Answers to frequently asked questions about whether aerobic exercise is really good for you

Joshua Trentine, President, Overload Fitness

Joshua Trentine, president of Overload Fitness, is letting us in on a fitness secret.

“Aerobic activity is not the most effective activity for fat loss. Steady state activities such as running, cycling, dancing, etc. do not burn a significant number of calories,” he says. “One pound of fat can fuel the body for up to 10 hours of continuous activity. ‘Aerobic’ activity is simply inefficient for this purpose.”

The most important contribution that exercise makes to a fat-loss program is the maintenance of muscle tissue while fat is lost. Strength training is the only reliable method of maintaining muscle tissue.

“Aerobics can actually cause you to lose muscle tissue,” Trentine says.

Smart Business spoke to Trentine about what you need to know before you jump back on the treadmill.

So why do people focus so much on aerobics?

Some supposed ‘experts’ have suggested that the important effect of aerobics is that of increasing metabolic rate. Our question is this: If ‘aerobic’ activities burn few calories while you are doing them, then how many calories will they burn when you are not doing them? The answer to that question: very few.

Every pound of muscle added to the body of an adult female will require an additional 75-100 calories per day just to keep it alive. The average person, through a program of proper strength training can add enough muscle to burn an additional 3500 calories per week (1 lb. of fat = 3500 calories). The amount of strength training required to effect such a change is less than one hour per week.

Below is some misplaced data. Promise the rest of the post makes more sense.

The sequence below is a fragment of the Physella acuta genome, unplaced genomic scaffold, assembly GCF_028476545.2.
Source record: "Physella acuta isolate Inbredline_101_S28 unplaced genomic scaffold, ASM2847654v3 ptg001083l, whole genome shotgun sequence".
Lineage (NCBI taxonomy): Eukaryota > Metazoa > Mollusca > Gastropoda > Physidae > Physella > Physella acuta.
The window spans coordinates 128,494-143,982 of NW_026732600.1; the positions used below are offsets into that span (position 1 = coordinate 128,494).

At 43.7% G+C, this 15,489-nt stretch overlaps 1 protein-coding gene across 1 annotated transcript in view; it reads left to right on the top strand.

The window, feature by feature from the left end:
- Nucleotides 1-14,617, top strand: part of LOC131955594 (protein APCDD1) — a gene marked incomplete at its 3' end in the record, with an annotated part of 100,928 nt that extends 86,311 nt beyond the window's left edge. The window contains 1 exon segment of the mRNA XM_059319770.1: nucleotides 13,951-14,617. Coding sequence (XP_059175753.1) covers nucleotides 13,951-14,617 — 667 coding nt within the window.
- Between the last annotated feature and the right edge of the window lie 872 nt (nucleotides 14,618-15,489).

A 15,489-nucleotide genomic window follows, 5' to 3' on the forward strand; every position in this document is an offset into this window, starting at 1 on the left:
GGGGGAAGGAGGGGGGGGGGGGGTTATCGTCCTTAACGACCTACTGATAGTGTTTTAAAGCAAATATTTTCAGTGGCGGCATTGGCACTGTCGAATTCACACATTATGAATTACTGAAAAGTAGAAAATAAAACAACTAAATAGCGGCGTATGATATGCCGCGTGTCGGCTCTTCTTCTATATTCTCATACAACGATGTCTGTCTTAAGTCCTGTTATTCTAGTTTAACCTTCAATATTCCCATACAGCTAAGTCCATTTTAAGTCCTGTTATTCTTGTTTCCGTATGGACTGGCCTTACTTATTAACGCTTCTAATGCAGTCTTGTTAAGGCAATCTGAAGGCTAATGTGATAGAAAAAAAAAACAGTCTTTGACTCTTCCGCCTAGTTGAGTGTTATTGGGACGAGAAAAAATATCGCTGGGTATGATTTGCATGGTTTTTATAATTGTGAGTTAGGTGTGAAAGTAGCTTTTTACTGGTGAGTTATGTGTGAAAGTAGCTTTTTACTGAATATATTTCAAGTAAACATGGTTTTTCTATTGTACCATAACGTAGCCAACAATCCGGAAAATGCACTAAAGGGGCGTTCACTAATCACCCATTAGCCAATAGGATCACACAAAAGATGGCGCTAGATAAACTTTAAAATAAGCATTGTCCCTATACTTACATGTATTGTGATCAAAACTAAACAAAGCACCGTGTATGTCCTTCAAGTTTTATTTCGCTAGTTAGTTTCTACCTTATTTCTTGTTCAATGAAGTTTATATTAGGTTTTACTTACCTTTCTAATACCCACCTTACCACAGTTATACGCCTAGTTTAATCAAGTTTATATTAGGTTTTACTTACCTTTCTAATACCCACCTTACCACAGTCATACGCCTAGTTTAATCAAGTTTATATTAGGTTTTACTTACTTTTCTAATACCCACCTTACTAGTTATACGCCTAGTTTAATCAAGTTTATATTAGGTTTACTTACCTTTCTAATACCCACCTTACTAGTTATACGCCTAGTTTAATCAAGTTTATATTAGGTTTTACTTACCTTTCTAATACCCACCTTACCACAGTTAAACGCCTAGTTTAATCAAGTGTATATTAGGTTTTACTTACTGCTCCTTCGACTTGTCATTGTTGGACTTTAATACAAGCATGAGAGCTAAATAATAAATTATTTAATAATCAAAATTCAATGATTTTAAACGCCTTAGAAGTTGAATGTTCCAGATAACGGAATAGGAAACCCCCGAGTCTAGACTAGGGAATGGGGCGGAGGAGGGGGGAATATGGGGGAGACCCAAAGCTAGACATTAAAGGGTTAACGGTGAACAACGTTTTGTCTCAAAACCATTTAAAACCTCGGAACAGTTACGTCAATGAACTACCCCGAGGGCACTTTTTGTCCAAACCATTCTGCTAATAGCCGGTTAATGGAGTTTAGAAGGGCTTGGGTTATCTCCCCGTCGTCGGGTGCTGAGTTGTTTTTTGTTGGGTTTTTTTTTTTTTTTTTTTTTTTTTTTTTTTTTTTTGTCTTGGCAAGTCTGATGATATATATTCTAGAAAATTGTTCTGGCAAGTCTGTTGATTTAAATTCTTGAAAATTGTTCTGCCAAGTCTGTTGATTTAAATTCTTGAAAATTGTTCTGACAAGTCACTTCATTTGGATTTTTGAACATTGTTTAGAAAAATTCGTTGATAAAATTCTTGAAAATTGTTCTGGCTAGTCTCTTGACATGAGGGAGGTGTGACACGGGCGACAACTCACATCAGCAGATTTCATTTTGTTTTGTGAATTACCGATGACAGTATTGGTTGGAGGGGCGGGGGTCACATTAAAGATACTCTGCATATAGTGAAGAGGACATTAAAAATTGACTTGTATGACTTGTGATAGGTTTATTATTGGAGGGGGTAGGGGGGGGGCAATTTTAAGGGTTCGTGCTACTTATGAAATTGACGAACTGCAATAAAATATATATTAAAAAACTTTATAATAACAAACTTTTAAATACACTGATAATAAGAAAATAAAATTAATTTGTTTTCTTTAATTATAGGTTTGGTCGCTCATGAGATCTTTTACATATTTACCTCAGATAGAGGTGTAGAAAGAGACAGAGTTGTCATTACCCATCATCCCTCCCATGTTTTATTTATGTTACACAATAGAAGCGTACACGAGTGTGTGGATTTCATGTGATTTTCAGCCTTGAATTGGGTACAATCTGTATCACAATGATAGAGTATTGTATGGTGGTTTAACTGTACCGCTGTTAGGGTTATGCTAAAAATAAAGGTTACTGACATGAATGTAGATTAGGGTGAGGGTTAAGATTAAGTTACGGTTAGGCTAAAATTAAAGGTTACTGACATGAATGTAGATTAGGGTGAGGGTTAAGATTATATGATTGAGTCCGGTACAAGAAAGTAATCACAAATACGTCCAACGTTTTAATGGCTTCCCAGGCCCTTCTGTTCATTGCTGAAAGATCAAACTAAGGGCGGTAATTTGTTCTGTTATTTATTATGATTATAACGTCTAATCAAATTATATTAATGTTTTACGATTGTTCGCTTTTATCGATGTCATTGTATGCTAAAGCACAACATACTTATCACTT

Don’t we need some form of aerobics to ensure good health? What about my heart?

Remember, the function of the cardiovascular system is to support the muscular system — not the other way around. Increases in muscular strength (from a proper strength-training program) will correlate to improvements in cardiovascular function.

You will notice that the word ‘aerobic’ has been set off in quotation marks when it refers to an activity performed for exercise. There is a good reason for this emphasis: There is no such thing as aerobic exercise! We have all heard that activities such as jogging and cycling are ‘aerobic’ while those such as weight training and sprinting are ‘anaerobic.’ These distinctions are not 100 percent correct. The words aerobic and anaerobic refer to metabolic pathways, which operate continuously at all times and in all activities. You cannot ‘turn off’ either of these pathways by merely increasing or decreasing the intensity of an activity.

Few of the ‘experts’ who promote aerobics will debate our last statement. What they do say, however, is that gentle low-intensity activities use the aerobic pathway to a greater degree than they use the anaerobic pathway. We agree with this statement completely and feel that it should be taken to its logical conclusion: The most ‘aerobic’ activity that a human being can engage in is sleeping.